Climate change will inflict losses to the global economy worth an annual $38 trillion by 2049, as extreme weather ravages agricultural yields, harms labor productivity and destroys infrastructure, according to researchers at the Potsdam Institute for Climate Impact Research (PIK).

Planetary warming will result in an income reduction of 19 percent globally by mid-century, compared to a global economy without climate change, according to research published in Nature on Wednesday. The paper uses data from more than 1,600 regions worldwide over the past 40 years to assess future impacts of a warmer planet on economic growth.

“Climate change will cause massive economic damages within the next 25 years in almost all countries,” Leonie Wenz, the scientist at PIK who led the study, said in a statement. “We have to cut down our emissions drastically and immediately – if not, economic losses will become even bigger in the second half of the century, amounting to up to 60 percent on global average by 2100.”

Human-made greenhouse gas emissions have warmed the world about 1.1C on average since pre-industrial times, leading to extreme weather events that cost about $7 trillion over the past 30 years, according to Bloomberg Intelligence. Climate damages keep rising, averaging $500 billion a year — or 2 percent of the US GDP — since 2016. Developing nations that contributed less to global warming are bearing the brunt of losses and damages.

The researchers said cutting emissions and limiting global warming to 2C by the end of the century would be the most cost effective way to reduce further climate damages. “Protecting our climate is much cheaper than not doing so, and that is without even considering non-economic impacts such as loss of life or biodiversity,” Wenz said. “We will need more adaptation efforts if we want to avoid at least some of them.”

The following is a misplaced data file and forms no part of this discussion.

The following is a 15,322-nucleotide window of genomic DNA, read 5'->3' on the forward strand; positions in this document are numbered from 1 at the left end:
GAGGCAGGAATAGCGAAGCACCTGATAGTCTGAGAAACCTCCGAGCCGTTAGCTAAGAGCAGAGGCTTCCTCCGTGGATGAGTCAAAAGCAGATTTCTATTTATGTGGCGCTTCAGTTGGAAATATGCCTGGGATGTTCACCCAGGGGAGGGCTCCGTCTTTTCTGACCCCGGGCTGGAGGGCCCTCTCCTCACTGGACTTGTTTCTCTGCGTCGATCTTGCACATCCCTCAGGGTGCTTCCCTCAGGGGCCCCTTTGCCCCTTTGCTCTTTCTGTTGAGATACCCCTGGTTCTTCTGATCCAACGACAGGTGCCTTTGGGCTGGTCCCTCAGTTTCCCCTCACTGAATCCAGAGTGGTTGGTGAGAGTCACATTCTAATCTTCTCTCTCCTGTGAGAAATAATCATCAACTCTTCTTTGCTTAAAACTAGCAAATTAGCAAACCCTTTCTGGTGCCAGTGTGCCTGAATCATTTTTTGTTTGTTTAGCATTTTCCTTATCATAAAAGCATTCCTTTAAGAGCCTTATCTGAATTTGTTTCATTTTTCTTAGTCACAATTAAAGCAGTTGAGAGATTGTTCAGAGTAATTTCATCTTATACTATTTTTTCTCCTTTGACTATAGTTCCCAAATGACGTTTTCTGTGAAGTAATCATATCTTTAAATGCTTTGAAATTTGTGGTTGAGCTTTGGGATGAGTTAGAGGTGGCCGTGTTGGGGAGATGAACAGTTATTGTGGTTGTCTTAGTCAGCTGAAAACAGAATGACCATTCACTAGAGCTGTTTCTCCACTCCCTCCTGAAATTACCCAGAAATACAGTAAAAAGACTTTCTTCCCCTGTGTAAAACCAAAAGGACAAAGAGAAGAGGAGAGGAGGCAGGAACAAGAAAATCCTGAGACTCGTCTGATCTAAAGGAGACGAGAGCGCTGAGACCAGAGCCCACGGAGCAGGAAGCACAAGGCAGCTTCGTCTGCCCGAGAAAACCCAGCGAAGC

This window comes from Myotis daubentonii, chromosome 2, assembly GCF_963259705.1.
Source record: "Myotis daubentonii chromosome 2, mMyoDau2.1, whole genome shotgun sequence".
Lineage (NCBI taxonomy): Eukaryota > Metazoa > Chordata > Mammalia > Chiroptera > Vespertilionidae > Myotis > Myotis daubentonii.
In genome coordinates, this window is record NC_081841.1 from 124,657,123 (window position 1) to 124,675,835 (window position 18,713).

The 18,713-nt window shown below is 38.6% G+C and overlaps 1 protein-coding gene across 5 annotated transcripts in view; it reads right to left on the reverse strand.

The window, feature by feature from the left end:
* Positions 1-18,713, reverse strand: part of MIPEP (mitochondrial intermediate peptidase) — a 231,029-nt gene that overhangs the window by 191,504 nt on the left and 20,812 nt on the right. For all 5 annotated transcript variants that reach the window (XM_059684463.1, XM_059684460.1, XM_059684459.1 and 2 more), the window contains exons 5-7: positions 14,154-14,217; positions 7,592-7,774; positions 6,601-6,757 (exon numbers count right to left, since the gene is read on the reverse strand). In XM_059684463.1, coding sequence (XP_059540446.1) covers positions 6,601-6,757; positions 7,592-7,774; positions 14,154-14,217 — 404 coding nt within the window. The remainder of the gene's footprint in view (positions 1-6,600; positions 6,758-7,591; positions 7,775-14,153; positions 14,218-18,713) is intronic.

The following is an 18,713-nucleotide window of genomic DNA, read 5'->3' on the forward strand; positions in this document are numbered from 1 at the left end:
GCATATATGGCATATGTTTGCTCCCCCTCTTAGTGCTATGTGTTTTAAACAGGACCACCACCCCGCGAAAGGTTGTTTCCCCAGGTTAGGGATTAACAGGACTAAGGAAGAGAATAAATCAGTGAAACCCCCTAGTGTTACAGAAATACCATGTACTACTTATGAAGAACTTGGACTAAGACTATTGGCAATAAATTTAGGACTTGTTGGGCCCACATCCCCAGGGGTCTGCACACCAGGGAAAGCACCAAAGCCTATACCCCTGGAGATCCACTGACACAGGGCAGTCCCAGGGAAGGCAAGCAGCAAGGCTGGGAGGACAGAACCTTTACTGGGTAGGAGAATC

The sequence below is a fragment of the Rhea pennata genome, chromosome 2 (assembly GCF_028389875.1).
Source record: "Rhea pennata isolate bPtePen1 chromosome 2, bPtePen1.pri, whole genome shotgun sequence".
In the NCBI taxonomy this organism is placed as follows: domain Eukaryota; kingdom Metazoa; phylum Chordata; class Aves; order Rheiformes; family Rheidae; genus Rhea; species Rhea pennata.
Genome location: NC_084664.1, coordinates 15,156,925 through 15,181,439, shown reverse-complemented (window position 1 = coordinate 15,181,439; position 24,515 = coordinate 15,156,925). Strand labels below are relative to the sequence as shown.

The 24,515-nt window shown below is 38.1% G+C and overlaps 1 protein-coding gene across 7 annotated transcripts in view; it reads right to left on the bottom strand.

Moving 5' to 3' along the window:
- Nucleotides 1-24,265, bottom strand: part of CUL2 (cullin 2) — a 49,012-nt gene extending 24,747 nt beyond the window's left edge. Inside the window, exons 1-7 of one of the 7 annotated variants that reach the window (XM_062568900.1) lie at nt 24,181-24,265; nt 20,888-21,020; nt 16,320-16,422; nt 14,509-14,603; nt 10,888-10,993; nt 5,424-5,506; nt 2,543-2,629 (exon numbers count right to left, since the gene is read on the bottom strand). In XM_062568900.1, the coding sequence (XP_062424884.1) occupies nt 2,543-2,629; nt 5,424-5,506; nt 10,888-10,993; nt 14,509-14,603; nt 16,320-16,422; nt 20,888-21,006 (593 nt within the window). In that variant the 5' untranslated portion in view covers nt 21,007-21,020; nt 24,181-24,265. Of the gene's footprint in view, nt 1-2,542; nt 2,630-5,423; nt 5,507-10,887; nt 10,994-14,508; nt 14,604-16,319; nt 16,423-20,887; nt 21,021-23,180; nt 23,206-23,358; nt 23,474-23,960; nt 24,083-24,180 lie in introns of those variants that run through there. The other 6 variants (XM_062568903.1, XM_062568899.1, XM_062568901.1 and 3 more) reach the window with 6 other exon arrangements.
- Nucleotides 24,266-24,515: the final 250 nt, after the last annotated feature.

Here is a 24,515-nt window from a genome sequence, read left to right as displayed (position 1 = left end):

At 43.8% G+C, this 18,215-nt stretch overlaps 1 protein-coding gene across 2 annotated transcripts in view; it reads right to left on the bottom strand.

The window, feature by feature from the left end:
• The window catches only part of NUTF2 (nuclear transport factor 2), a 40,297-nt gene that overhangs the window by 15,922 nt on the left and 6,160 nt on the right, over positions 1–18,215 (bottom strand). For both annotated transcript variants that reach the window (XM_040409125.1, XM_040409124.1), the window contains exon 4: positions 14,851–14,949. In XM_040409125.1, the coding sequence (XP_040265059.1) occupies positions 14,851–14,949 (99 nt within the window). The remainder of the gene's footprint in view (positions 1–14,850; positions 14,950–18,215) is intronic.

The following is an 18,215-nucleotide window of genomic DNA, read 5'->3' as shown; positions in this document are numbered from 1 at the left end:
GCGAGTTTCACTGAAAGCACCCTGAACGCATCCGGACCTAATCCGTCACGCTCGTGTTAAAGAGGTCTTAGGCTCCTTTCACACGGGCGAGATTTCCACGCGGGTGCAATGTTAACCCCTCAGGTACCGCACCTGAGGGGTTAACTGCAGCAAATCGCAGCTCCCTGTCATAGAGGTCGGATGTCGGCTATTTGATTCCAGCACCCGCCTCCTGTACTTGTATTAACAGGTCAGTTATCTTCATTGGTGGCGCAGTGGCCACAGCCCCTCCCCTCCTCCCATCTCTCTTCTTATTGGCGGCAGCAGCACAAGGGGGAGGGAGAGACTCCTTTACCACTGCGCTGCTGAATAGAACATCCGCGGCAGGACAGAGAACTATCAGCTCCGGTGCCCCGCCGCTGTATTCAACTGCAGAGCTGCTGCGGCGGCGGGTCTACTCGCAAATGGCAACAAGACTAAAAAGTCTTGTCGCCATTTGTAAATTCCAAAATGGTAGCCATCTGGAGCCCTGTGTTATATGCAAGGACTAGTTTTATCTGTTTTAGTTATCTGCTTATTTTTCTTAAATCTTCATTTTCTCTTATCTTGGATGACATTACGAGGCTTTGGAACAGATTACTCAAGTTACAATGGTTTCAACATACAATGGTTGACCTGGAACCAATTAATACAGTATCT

Countries least responsible for climate change are predicted to suffer an income loss 60 percent greater than the higher-income countries, and 40 percent greater than higher-emission countries, according to the report. They also have the least resources to adapt to current impacts.

But the economic losses of the warming will be felt everywhere and “also in highly developed ones such as Germany, France and the United States,” Wenz said. Only regions at very high latitudes will benefit from hotter temperatures.

The magnitude of the economic damages exceeds previous estimates because it takes into account not just temperature increases, but also additional climate variables like extreme rainfall and impacts of extreme weather events on agriculture and labor productivity, as well as human health.

“Structural change towards a renewable energy system is needed for our security and will save us money,” said Anders Levermann, a co-author of the study. “Staying on the path we are currently on will lead to catastrophic consequences.”

Photograph: A child inspects a large-scale projection of planet earth at the Museum of Natural Sciences of Barcelona, a designated climatic refuge, part of Barcelona’s Climate Shelter Network, where residents can take shelter during extreme heat.